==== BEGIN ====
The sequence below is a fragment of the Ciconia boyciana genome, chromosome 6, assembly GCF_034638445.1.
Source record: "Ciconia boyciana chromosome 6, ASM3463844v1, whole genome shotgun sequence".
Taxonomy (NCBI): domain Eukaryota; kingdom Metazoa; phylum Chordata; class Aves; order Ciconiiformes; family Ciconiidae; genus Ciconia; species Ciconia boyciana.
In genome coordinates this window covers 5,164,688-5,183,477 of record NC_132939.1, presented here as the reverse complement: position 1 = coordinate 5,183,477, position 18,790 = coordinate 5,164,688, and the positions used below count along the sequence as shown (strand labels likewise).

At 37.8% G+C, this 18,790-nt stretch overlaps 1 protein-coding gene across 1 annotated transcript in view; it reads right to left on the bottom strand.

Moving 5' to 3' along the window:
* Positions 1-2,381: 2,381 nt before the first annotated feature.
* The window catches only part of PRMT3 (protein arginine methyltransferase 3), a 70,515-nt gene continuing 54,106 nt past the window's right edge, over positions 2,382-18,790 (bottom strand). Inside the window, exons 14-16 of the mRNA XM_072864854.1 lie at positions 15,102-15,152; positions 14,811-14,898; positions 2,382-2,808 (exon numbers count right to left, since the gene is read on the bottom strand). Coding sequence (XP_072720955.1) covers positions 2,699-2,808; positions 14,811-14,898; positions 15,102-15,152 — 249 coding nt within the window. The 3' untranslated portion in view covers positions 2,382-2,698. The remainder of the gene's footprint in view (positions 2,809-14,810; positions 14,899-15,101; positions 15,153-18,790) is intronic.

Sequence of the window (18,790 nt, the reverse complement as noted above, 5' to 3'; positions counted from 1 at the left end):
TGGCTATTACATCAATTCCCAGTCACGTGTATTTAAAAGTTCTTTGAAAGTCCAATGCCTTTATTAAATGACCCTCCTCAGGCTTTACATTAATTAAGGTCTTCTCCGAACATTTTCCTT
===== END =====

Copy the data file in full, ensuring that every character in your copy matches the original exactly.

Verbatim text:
The sequence below is a fragment of the Ciconia boyciana genome, chromosome 6, assembly GCF_034638445.1.
Source record: "Ciconia boyciana chromosome 6, ASM3463844v1, whole genome shotgun sequence".
Taxonomy (NCBI): domain Eukaryota; kingdom Metazoa; phylum Chordata; class Aves; order Ciconiiformes; family Ciconiidae; genus Ciconia; species Ciconia boyciana.
In genome coordinates this window covers 5,164,688-5,183,477 of record NC_132939.1, presented here as the reverse complement: position 1 = coordinate 5,183,477, position 18,790 = coordinate 5,164,688, and the positions used below count along the sequence as shown (strand labels likewise).

At 37.8% G+C, this 18,790-nt stretch overlaps 1 protein-coding gene across 1 annotated transcript in view; it reads right to left on the bottom strand.

Moving 5' to 3' along the window:
* Positions 1-2,381: 2,381 nt before the first annotated feature.
* The window catches only part of PRMT3 (protein arginine methyltransferase 3), a 70,515-nt gene continuing 54,106 nt past the window's right edge, over positions 2,382-18,790 (bottom strand). Inside the window, exons 14-16 of the mRNA XM_072864854.1 lie at positions 15,102-15,152; positions 14,811-14,898; positions 2,382-2,808 (exon numbers count right to left, since the gene is read on the bottom strand). Coding sequence (XP_072720955.1) covers positions 2,699-2,808; positions 14,811-14,898; positions 15,102-15,152 — 249 coding nt within the window. The 3' untranslated portion in view covers positions 2,382-2,698. The remainder of the gene's footprint in view (positions 2,809-14,810; positions 14,899-15,101; positions 15,153-18,790) is intronic.

Sequence of the window (18,790 nt, the reverse complement as noted above, 5' to 3'; positions counted from 1 at the left end):
TGGCTATTACATCAATTCCCAGTCACGTGTATTTAAAAGTTCTTTGAAAGTCCAATGCCTTTATTAAATGACCCTCCTCAGGCTTTACATTAATTAAGGTCTTCTCCGAACATTTTCCTT